When it comes to reducing depression risk among middle-aged and older adults in China, playing a game of mahjong may be the answer, according to new research.
A study published in the journal Social Science & Medicine says that regularly playing the popular tile-based strategy game – mahjong – was one of several types of social participation linked to reduced rates of depression among middle-aged and older adults in China.
“Global economic and epidemiologic trends have led to significant increases in the burden of mental health among older adults, especially in the low and middle income countries,” said study co-author Adam Chen, Associate Professor at University of Georgia.
Poor mental health is a major issue in China, which accounts for 17 per cent of the global disease burden of mental disorders.
For the study, the research team analysed survey data from nearly 11,000 residents aged 45 years and older from the nationally representative China Health and Retirement Longitudinal Study.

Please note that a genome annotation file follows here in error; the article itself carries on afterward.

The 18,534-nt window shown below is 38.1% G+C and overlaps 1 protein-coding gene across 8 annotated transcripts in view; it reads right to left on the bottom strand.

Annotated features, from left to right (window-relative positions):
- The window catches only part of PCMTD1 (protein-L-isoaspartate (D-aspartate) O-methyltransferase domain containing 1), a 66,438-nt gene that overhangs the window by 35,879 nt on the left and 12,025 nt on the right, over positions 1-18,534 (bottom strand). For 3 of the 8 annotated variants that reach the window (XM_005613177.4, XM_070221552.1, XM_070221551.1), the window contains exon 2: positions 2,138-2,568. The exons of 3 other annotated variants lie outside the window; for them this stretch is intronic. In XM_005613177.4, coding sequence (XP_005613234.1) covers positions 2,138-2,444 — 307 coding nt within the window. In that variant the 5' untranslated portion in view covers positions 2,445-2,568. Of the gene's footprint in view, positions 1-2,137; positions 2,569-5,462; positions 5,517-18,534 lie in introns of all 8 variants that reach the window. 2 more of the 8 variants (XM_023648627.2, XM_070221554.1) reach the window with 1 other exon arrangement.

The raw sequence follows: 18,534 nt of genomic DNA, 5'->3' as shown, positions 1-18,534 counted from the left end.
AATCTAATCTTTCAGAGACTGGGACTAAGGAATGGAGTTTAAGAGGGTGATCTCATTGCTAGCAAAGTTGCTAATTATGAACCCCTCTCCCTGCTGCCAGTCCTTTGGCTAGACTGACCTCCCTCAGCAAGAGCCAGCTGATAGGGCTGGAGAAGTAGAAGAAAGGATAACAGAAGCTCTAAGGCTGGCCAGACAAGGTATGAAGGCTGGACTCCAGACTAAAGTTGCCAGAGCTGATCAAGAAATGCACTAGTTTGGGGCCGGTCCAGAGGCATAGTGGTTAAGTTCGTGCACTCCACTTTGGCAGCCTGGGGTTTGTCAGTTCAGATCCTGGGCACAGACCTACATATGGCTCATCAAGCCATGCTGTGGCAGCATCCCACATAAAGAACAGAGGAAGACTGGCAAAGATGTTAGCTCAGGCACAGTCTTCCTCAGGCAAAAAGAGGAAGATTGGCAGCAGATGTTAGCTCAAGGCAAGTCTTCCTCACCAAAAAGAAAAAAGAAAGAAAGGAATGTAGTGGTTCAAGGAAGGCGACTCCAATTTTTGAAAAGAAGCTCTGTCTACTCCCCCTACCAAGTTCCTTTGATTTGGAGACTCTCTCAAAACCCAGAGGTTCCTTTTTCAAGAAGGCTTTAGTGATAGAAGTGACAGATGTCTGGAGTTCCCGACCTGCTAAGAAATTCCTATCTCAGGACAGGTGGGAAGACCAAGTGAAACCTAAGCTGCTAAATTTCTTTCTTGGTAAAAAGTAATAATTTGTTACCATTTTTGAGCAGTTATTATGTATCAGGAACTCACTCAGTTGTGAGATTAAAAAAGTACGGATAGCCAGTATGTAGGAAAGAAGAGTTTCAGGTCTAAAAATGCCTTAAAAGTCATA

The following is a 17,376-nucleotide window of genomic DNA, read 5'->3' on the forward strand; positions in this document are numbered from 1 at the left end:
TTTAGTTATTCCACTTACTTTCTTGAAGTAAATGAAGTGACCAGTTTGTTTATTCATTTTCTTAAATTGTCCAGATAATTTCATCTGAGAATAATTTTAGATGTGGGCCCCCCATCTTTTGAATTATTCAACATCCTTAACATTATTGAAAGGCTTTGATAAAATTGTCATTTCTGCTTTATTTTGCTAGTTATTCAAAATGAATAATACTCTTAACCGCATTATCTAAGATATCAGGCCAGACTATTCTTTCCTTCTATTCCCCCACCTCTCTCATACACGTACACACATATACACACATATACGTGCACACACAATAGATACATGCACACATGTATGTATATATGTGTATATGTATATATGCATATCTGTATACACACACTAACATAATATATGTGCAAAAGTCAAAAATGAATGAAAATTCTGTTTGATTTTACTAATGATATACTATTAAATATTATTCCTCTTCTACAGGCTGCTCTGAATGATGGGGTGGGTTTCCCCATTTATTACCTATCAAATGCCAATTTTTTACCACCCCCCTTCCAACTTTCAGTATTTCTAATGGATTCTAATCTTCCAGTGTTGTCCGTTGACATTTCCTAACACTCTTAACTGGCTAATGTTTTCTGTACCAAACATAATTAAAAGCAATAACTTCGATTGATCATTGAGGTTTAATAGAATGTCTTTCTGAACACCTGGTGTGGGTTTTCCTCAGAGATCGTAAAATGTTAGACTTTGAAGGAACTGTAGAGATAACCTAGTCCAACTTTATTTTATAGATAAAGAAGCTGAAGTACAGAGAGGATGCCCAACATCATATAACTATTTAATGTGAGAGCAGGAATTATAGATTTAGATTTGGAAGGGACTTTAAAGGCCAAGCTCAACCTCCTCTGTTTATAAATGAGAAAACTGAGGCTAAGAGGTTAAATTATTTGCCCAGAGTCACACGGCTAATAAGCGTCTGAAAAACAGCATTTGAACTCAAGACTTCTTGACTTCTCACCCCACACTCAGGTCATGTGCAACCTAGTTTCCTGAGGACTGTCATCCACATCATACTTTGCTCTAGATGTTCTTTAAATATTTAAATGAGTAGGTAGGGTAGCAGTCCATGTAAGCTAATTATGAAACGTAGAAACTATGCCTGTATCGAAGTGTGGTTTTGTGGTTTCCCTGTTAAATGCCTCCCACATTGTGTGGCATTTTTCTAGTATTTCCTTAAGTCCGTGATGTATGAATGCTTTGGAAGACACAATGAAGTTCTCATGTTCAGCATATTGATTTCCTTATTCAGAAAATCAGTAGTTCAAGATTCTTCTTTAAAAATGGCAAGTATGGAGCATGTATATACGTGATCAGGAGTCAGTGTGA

They looked at symptoms of depression and compared it to the type and frequency of social participation, including visiting with friends, playing mahjong, participating in a sport or social club, and volunteering in the community.
They found that, on the whole, participating in a wide variety of activities more frequently was associated with better mental health.
Specifically, urban residents who played mahjong, a popular strategy game, were less likely to feel depressed.
“What is more surprising is that mahjong playing does not associate with better mental health among rural elderly respondents. One hypothesis is that mahjong playing tends to be more competitive and at times become a means of gambling in rural China,” Chen added.